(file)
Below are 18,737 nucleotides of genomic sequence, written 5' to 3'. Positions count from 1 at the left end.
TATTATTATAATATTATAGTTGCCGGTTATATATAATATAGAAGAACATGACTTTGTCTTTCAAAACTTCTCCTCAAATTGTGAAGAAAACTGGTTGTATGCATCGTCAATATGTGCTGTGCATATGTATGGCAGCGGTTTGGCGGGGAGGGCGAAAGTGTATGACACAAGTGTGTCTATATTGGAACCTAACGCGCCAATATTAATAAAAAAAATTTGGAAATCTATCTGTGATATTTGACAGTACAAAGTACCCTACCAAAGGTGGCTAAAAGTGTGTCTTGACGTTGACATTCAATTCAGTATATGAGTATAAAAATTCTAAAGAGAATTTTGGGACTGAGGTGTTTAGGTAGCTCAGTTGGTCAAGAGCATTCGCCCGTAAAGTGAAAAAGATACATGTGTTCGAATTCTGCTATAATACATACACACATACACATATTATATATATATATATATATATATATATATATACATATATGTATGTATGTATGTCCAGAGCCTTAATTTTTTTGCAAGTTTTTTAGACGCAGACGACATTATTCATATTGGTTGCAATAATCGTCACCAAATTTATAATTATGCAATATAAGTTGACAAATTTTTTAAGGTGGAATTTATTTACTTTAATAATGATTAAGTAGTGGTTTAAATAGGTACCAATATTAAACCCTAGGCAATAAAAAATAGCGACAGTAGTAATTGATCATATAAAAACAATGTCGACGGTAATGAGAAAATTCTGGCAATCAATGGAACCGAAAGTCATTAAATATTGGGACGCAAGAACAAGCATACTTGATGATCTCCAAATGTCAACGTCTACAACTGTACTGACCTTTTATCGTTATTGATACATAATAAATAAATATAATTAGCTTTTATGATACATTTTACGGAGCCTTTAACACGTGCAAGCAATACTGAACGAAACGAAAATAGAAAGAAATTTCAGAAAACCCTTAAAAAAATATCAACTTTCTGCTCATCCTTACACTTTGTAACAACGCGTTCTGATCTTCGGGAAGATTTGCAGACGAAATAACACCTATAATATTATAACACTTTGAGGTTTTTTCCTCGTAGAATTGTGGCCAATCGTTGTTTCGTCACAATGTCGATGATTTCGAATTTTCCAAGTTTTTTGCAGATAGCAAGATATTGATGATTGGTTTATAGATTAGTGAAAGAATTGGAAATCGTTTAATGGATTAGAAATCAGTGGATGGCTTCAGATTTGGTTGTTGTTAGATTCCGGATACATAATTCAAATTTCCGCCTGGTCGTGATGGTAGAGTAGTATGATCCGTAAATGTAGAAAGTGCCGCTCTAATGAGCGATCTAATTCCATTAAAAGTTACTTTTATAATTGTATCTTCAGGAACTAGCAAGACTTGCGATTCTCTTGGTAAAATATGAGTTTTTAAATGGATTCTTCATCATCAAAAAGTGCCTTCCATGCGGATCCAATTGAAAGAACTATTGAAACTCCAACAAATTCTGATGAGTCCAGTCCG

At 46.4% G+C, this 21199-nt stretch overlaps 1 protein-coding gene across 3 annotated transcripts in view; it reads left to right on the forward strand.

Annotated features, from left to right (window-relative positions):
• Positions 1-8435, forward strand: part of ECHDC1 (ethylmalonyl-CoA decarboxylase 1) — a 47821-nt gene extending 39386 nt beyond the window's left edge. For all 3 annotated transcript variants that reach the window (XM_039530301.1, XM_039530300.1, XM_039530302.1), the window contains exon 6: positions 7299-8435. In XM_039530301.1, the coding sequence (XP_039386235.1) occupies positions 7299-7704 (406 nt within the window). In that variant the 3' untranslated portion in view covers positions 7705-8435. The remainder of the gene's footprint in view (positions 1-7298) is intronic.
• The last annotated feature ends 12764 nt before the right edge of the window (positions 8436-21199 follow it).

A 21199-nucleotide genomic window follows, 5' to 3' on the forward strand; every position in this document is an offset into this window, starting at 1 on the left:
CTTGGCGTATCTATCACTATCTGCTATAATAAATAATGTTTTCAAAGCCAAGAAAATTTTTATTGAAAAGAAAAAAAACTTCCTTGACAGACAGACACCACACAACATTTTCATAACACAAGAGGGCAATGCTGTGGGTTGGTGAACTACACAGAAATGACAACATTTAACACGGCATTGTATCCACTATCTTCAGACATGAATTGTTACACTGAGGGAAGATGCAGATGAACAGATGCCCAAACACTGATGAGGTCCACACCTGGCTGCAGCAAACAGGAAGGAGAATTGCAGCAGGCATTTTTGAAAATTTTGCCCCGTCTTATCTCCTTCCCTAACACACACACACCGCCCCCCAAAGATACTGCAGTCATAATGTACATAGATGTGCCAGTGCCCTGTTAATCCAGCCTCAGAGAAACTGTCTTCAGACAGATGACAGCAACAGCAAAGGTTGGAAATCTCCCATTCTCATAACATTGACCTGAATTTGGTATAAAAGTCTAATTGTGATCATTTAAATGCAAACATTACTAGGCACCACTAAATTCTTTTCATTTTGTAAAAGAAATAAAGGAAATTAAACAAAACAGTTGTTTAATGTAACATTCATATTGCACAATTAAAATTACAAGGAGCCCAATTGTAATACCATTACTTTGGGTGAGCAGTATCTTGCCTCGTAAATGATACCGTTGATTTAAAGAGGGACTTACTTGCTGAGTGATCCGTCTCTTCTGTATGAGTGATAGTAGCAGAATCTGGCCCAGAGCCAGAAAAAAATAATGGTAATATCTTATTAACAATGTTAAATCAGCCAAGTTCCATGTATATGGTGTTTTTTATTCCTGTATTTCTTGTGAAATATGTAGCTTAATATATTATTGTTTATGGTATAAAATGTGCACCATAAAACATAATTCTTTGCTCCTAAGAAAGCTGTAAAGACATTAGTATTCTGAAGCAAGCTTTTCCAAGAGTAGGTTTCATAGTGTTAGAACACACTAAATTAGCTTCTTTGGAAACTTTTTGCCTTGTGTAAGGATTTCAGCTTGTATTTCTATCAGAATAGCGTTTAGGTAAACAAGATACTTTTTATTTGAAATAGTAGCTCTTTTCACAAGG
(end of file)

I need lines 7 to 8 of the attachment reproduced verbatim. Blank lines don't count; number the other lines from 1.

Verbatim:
A 21199-nucleotide genomic window follows, 5' to 3' on the forward strand; every position in this document is an offset into this window, starting at 1 on the left:
CTTGGCGTATCTATCACTATCTGCTATAATAAATAATGTTTTCAAAGCCAAGAAAATTTTTATTGAAAAGAAAAAAAACTTCCTTGACAGACAGACACCACACAACATTTTCATAACACAAGAGGGCAATGCTGTGGGTTGGTGAACTACACAGAAATGACAACATTTAACACGGCATTGTATCCACTATCTTCAGACATGAATTGTTACACTGAGGGAAGATGCAGATGAACAGATGCCCAAACACTGATGAGGTCCACACCTGGCTGCAGCAAACAGGAAGGAGAATTGCAGCAGGCATTTTTGAAAATTTTGCCCCGTCTTATCTCCTTCCCTAACACACACACACCGCCCCCCAAAGATACTGCAGTCATAATGTACATAGATGTGCCAGTGCCCTGTTAATCCAGCCTCAGAGAAACTGTCTTCAGACAGATGACAGCAACAGCAAAGGTTGGAAATCTCCCATTCTCATAACATTGACCTGAATTTGGTATAAAAGTCTAATTGTGATCATTTAAATGCAAACATTACTAGGCACCACTAAATTCTTTTCATTTTGTAAAAGAAATAAAGGAAATTAAACAAAACAGTTGTTTAATGTAACATTCATATTGCACAATTAAAATTACAAGGAGCCCAATTGTAATACCATTACTTTGGGTGAGCAGTATCTTGCCTCGTAAATGATACCGTTGATTTAAAGAGGGACTTACTTGCTGAGTGATCCGTCTCTTCTGTATGAGTGATAGTAGCAGAATCTGGCCCAGAGCCAGAAAAAAATAATGGTAATATCTTATTAACAATGTTAAATCAGCCAAGTTCCATGTATATGGTGTTTTTTATTCCTGTATTTCTTGTGAAATATGTAGCTTAATATATTATTGTTTATGGTATAAAATGTGCACCATAAAACATAATTCTTTGCTCCTAAGAAAGCTGTAAAGACATTAGTATTCTGAAGCAAGCTTTTCCAAGAGTAGGTTTCATAGTGTTAGAACACACTAAATTAGCTTCTTTGGAAACTTTTTGCCTTGTGTAAGGATTTCAGCTTGTATTTCTATCAGAATAGCGTTTAGGTAAACAAGATACTTTTTATTTGAAATAGTAGCTCTTTTCACAAGG